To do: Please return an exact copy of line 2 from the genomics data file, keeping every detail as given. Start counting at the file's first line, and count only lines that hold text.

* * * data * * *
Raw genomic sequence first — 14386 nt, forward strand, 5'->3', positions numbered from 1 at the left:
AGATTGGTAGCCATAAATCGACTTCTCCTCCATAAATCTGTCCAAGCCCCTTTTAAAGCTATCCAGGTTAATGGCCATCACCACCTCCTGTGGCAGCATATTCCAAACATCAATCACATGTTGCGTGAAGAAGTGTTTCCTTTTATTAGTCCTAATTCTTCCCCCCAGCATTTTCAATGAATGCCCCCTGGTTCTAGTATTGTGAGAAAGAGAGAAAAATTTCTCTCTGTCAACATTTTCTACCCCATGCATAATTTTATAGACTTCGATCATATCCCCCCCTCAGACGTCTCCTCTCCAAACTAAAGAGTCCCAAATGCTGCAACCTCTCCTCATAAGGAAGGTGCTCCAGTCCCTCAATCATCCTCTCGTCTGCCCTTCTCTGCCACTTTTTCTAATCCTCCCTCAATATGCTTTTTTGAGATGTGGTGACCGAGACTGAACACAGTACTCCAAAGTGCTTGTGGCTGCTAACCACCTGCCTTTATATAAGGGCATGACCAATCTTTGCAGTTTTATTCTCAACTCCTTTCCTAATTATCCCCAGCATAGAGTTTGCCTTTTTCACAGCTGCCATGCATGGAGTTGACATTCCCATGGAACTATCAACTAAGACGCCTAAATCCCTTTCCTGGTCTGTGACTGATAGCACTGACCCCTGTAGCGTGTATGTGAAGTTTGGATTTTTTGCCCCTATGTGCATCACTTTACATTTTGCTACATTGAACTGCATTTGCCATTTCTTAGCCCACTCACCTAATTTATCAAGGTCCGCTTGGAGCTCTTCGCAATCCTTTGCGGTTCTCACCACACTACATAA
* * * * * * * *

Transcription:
AGATTGGTAGCCATAAATCGACTTCTCCTCCATAAATCTGTCCAAGCCCCTTTTAAAGCTATCCAGGTTAATGGCCATCACCACCTCCTGTGGCAGCATATTCCAAACATCAATCACATGTTGCGTGAAGAAGTGTTTCCTTTTATTAGTCCTAATTCTTCCCCCCAGCATTTTCAATGAATGCCCCCTGGTTCTAGTATTGTGAGAAAGAGAGAAAAATTTCTCTCTGTCAACATTTTCTACCCCATGCATAATTTTATAGACTTCGATCATATCCCCCCCTCAGACGTCTCCTCTCCAAACTAAAGAGTCCCAAATGCTGCAACCTCTCCTCATAAGGAAGGTGCTCCAGTCCCTCAATCATCCTCTCGTCTGCCCTTCTCTGCCACTTTTTCTAATCCTCCCTCAATATGCTTTTTTGAGATGTGGTGACCGAGACTGAACACAGTACTCCAAAGTGCTTGTGGCTGCTAACCACCTGCCTTTATATAAGGGCATGACCAATCTTTGCAGTTTTATTCTCAACTCCTTTCCTAATTATCCCCAGCATAGAGTTTGCCTTTTTCACAGCTGCCATGCATGGAGTTGACATTCCCATGGAACTATCAACTAAGACGCCTAAATCCCTTTCCTGGTCTGTGACTGATAGCACTGACCCCTGTAGCGTGTATGTGAAGTTTGGATTTTTTGCCCCTATGTGCATCACTTTACATTTTGCTACATTGAACTGCATTTGCCATTTCTTAGCCCACTCACCTAATTTATCAAGGTCCGCTTGGAGCTCTTCGCAATCCTTTGCGGTTCTCACCACACTACATAA